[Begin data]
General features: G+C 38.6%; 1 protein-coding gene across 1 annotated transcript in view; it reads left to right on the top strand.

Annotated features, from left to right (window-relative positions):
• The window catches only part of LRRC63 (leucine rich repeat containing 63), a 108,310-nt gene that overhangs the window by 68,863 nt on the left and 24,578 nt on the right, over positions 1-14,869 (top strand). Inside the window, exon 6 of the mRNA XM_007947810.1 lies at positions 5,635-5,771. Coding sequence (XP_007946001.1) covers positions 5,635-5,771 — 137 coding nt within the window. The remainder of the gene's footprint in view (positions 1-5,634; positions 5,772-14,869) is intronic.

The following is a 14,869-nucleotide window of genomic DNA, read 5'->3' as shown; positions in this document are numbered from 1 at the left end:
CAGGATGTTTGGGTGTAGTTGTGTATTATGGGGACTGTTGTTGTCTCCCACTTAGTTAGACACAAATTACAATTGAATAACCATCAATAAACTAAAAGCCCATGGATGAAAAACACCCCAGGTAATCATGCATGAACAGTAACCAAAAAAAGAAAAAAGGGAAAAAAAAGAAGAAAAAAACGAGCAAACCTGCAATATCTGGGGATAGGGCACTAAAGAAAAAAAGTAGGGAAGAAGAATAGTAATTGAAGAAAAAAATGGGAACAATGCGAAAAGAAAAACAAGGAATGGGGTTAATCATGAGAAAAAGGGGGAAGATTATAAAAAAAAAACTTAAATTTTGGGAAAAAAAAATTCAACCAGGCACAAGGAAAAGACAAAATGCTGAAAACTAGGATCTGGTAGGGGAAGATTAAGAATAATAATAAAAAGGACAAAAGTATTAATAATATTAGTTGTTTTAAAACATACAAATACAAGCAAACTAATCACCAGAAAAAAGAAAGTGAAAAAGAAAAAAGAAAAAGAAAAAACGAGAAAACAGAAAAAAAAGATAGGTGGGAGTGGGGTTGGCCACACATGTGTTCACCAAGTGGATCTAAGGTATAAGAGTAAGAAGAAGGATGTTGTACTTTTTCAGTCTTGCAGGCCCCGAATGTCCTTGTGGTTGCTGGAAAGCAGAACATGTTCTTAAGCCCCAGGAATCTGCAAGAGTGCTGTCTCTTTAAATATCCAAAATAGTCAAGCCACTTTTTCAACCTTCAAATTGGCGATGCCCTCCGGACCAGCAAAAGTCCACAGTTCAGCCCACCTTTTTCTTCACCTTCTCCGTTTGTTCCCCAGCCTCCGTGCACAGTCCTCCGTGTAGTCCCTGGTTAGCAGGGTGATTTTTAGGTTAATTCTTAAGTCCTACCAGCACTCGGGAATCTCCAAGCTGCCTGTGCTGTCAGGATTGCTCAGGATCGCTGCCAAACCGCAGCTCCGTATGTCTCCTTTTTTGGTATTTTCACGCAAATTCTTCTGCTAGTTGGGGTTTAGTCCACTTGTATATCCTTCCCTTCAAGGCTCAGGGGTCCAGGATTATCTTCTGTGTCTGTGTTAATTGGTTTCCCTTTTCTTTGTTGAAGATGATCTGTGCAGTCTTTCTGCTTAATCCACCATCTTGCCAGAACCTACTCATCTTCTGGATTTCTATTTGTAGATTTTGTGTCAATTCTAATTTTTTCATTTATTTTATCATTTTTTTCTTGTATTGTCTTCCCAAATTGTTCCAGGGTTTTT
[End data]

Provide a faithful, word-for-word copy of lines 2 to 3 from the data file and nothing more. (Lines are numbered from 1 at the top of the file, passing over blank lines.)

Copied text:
Annotated features, from left to right (window-relative positions):
• The window catches only part of LRRC63 (leucine rich repeat containing 63), a 108,310-nt gene that overhangs the window by 68,863 nt on the left and 24,578 nt on the right, over positions 1-14,869 (top strand). Inside the window, exon 6 of the mRNA XM_007947810.1 lies at positions 5,635-5,771. Coding sequence (XP_007946001.1) covers positions 5,635-5,771 — 137 coding nt within the window. The remainder of the gene's footprint in view (positions 1-5,634; positions 5,772-14,869) is intronic.